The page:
However, what about firms that do not have a sufficient amount of internal cash flows but still have an opportunity to raise funds externally at a reasonable cost? Such firms have lower leverage and can adopt external debt financing at a lower cost to invest in potentially profitable NPV projects. Myers and Majluf
) contend that such firms choose debt financing to procure the investment opportunity, but additional debt financing reduces the marginal benefits of cash holding and leads to external capital providers putting pressure on firms’ investment decisions. Thus, reducing the level of marginal benefits of cash holding and external capital provider pressure forces managers to only invest in viable NPV projects. It raises our second research question: do the lower level of cash holding and the opportunity to raise finance externally at a reasonable cost positively influence firm value?
Recent studies on corporate finance have highlighted the influence of managers’ optimism in decisions made about cash holdings. Optimism is a behavioral bias that is widely discussed in the context of managers’ psychological beliefs and motivations. Nofsinger and Wang
) empirically state the managerial behavioral biases tied up with corporate finance and explain that these biases influence how decisions are arrived at. Optimistic managers are always forecasting positive outcomes and better future performance. They are confident and presume that under their direction all the required work will be accomplished and generate a superior return than the actual return (Tran et al. 2020
). Optimists are convinced that overestimating the return of well-performed firms is justified and assume that the market undervalues their securities. They believe that the issuance of new equity is costly and a firm prefers debt financing, once internally generated funds have been spent (Huang-Meier et al. 2016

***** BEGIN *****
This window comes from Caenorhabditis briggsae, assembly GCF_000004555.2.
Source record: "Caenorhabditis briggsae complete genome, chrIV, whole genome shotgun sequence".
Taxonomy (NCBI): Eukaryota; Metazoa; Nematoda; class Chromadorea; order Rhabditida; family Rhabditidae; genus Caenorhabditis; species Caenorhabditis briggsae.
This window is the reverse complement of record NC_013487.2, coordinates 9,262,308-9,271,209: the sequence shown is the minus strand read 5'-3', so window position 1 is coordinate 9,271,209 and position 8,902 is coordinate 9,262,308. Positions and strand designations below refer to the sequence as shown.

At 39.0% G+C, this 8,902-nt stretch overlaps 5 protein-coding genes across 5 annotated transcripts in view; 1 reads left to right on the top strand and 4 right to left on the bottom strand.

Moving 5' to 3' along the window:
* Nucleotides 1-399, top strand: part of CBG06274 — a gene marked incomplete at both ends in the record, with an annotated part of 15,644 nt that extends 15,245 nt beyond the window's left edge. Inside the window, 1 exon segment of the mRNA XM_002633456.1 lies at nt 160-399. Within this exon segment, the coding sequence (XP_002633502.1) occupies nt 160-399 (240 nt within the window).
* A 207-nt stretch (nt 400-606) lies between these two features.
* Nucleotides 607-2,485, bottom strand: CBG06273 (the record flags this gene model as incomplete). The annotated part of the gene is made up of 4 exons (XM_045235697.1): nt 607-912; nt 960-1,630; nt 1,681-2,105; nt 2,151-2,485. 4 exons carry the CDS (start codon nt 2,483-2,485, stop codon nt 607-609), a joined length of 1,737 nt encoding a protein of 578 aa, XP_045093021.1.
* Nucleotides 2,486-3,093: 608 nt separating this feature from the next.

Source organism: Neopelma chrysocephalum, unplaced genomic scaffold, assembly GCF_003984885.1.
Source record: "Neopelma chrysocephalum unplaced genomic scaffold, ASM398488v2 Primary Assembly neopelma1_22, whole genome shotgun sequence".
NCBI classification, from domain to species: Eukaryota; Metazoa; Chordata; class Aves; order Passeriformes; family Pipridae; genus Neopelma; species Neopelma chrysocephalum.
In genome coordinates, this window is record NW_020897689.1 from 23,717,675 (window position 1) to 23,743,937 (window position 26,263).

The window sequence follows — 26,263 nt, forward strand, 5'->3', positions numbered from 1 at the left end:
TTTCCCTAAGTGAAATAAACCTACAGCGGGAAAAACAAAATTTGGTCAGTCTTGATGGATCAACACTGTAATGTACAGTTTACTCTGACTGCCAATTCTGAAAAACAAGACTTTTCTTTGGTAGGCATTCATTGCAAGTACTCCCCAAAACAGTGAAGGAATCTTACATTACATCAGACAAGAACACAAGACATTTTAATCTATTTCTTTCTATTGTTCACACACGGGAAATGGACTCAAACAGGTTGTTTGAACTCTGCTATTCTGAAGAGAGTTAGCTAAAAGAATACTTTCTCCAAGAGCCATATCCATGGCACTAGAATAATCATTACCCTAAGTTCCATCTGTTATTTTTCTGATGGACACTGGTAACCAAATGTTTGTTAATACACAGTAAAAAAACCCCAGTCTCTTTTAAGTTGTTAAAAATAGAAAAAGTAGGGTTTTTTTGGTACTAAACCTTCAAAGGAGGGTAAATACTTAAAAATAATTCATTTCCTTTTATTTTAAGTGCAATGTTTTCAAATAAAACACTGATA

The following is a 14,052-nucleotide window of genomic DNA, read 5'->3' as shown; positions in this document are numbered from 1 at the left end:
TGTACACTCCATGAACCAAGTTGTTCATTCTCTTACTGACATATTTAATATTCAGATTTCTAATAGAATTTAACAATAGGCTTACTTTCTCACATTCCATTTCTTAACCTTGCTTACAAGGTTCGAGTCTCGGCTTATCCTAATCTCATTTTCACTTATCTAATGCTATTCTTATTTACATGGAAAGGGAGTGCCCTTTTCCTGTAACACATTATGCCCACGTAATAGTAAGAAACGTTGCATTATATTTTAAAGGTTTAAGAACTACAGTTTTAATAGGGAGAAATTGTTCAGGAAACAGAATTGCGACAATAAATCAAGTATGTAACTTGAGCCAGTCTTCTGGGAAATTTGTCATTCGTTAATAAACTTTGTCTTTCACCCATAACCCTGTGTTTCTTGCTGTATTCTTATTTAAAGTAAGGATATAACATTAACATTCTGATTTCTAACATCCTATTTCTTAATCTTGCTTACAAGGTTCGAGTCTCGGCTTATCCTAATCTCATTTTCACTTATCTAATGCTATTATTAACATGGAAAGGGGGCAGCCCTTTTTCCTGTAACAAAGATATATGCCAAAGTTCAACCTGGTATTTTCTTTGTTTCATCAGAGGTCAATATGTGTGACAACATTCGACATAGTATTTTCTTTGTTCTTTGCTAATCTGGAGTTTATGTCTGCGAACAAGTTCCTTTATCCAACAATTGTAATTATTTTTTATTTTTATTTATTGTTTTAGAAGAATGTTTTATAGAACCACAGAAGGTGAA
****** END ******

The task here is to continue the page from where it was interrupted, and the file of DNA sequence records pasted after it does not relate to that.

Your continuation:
; Stephens et al. 2007
). In reality, this generates agency and asymmetric problems.
Mohamed et al.
) explain that a firm’s cash flow volatility increases due to overly optimistic managers. Similarly, Mohamed et al.
) explain that optimistic managers are motivated to invest more with internal financing. This is because optimists are confident that external financing is more expensive than internal cash flows. Mohamed and Shehata
) explain that optimists are even unwilling to invest in profitable projects with smaller internal cash balances. Conversely, optimistic managers are willing to invest more with plenty of internal cash flows and forecast higher future returns, which can lead to investment in overestimated projects (negative NPV) that do not generate an appropriate cash flow to offset the financing cost. It raises our third research question: does managerial optimism in financially unconstrained firms enhance the negative effect of cash holding on firm value, but for cash-constrained firms positively?
When the firms do not have adequate internal cash holding and yet are in a position to generate finance externally, then optimistic managers may take the opportunity of debt financing. However, optimistic managers overestimate the future return and may invest in risky NPV projects. Here, our fourth research question emerges: if a firm has an optimistic manager, does a lower level of cash holding the opportunity to raise finance externally negatively affect firm value? Therefore, this study contributes to the current literature on this topic in various ways. Firstly, it investigates the impact of a non-linear relationship of cash holding on firm value in Chinese manufacturing companies. Secondly, it develops a unique classification scheme to segregate financially constrained and unconstrained firms to reveal the impact of cash holding on firm value in these firms. Thirdly, it contributes by developing a novel technique of earnings forecast errors to measure managerial optimism, in an effort to explain the impact of cash holding on firm value when managerial optimism is evident. To this end, the purpose of this study is to examine the effect of cash holdings on firm value in financially constrained and unconstrained firms. The structure of the rest of this paper is as follows. In the next section, we review important aspects of the literature and research methodologies being used in this area. It also contains the development of our hypothesis in line with the research question. Section 3
contains the selection of the sample being used, the data set, and the choice of research methodology, whereas Section 4
is allocated to the explanation of the results obtained and some important discussions. The final section contains some concluding remarks with reference to managerial and policy implications.
5. Concluding Remarks